Last April, the captive deer industry, which consists of deer breeders, farmers, and hunting preserve operators, was facing a public relations crisis. The Indianapolis Star had just published an 18-month investigation that found “the industry costs taxpayers millions of dollars, compromises long-standing wildlife laws, endangers wild deer and undermines the government's multibillion-dollar effort to protect livestock and the food supply.”
The deer breeders needed to respond. By May, the American Cervid Alliance, a “leadership council comprised of representatives from 36 separate elk, deer, and exotic associations,” had finalized a contract with a Washington, DC PR firm experienced in defending industries with tarnished public images: Berman and Company (BCI). Expecting BCI to respond to “any negative articles about cervid farming or conservation hunting” as well as to push for “positive proactive stories,” the ACA said it chose Richard Berman’s notorious firm because of its “proven track record of facing tough opposition with strong messages.”
The ACA, however, may want to temper its enthusiasm for BCI’s “track record.” CREW’s new report, Burned By Berman: A Special Interest PR Campaign Gone Wrong, documents how Mr. Berman’s tactics backfired when another embattled industry group, the Indoor Tanning Association (ITA), sought his services. The results for the ITA? A crackdown by the Federal Trade Commission (FTC) and a $500,000 legal bill.
The indoor tanning industry, like the captive deer industry, was on the defensive when it turned to BCI. It was facing a tide of state-level legislation restricting minors’ access to tanning salons and health warnings from prestigious medical bodies. The ITA, too, was enthusiastic about what hiring Mr. Berman would bring. “The innovative and audacious strategy that Berman and Company has created for us will come at a high price, but will enable the indoor tanning industry to make invaluable strides forward,” the ITA wrote on a solicitation page for what was known as the “Berman campaign.”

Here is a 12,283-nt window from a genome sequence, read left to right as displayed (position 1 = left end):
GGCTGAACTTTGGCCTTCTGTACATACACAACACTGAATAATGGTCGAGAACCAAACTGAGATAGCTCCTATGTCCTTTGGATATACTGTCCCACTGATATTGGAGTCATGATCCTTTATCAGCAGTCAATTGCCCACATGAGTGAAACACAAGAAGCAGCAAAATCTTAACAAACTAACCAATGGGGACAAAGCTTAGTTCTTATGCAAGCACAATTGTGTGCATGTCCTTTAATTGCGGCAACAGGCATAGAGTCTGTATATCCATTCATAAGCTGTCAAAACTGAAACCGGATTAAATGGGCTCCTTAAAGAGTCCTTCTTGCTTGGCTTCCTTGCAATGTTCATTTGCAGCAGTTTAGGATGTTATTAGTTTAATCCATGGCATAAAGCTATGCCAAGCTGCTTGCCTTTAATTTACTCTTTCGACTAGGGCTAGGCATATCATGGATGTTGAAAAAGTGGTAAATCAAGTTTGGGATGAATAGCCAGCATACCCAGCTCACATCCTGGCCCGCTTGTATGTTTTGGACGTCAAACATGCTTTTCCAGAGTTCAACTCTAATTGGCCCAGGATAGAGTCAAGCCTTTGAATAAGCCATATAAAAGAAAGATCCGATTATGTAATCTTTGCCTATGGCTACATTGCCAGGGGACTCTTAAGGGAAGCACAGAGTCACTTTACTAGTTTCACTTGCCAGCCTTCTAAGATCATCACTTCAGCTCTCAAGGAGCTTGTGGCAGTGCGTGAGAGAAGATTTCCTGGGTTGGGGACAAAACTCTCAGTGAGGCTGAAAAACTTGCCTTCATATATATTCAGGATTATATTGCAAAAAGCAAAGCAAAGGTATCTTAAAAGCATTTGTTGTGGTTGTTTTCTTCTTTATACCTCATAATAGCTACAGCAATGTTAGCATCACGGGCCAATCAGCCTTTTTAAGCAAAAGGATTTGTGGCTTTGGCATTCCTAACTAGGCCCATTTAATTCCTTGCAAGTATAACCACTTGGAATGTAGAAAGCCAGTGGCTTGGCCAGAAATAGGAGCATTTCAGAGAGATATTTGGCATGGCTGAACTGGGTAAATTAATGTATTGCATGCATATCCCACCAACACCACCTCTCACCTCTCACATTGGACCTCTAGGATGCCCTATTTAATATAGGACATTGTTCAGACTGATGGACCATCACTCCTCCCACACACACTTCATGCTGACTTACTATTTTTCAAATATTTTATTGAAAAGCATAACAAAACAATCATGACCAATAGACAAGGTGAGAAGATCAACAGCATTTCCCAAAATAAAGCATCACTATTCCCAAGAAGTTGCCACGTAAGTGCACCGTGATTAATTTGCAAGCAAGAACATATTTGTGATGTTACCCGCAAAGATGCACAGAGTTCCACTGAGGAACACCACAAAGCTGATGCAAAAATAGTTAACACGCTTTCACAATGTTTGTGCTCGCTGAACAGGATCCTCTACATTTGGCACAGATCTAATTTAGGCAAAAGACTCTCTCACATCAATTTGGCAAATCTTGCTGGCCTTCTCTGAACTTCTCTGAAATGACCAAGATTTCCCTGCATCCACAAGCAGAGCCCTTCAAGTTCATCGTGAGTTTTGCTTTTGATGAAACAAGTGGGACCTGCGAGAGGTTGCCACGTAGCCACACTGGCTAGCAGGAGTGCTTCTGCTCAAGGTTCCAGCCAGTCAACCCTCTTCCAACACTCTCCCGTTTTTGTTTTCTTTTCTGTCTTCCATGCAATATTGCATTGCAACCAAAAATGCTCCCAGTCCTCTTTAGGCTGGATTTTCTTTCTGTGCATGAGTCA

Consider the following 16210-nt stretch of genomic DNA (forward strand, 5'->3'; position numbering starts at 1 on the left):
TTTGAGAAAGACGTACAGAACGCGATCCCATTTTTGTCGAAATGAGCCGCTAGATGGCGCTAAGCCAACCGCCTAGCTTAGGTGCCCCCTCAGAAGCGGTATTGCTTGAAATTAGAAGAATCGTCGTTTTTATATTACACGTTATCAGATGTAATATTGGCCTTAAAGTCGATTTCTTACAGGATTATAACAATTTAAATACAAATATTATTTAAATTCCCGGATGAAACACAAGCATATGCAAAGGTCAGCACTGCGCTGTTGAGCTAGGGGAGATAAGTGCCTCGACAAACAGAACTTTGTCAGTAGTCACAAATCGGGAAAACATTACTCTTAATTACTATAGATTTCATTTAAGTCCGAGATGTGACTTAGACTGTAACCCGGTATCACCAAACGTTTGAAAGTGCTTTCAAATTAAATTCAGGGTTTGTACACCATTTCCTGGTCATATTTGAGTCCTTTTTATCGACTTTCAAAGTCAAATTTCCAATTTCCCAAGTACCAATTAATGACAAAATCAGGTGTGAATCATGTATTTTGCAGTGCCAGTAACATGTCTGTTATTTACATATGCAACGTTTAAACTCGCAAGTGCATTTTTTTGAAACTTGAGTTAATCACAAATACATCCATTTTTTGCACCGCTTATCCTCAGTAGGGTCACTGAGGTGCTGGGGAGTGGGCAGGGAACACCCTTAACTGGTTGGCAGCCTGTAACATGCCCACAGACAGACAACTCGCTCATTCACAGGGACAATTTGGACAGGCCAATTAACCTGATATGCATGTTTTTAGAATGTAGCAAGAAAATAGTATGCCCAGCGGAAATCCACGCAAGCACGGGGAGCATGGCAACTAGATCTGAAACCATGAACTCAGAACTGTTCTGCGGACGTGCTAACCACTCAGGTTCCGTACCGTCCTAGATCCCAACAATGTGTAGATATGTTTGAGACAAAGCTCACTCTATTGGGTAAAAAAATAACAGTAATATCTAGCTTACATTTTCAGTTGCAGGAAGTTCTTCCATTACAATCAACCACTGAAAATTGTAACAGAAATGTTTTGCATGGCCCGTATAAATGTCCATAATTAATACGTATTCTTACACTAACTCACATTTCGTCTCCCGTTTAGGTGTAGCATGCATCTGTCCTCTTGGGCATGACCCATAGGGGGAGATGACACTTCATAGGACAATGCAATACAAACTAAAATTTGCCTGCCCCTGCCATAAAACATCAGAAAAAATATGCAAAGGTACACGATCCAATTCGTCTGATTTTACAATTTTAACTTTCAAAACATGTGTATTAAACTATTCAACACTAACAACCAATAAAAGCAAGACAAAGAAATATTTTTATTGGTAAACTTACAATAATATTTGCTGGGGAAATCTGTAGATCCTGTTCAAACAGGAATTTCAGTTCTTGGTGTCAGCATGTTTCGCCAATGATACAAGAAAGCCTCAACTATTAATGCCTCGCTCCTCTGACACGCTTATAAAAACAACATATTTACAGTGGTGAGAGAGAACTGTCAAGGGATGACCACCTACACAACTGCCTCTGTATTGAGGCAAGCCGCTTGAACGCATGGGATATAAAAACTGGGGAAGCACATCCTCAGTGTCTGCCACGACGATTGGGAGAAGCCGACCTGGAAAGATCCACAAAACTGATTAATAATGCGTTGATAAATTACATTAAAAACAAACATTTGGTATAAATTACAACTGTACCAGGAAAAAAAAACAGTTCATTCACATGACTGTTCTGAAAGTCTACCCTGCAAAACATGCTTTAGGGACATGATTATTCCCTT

The FTC began investigating the ITA’s Berman campaign within days of its first ad, which declared the claim that tanning caused melanoma to be “hype,” and argued “there is no compelling scientific evidence that tanning causes melanoma.” The FTC eventually concluded that the ITA had made false health and safety claims about indoor tanning. The ITA signed a settlement with the regulatory agency requiring them to cease making certain claims and to disclose health risks when making claims about the health benefits of tanning or the effect of tanning on the generation of vitamin D.
Mr. Berman is an old Washington hand and has been involved in many public relations battles. As CREW’s new report on the ITA’s experience demonstrates, they don’t always turn out well for his clients.
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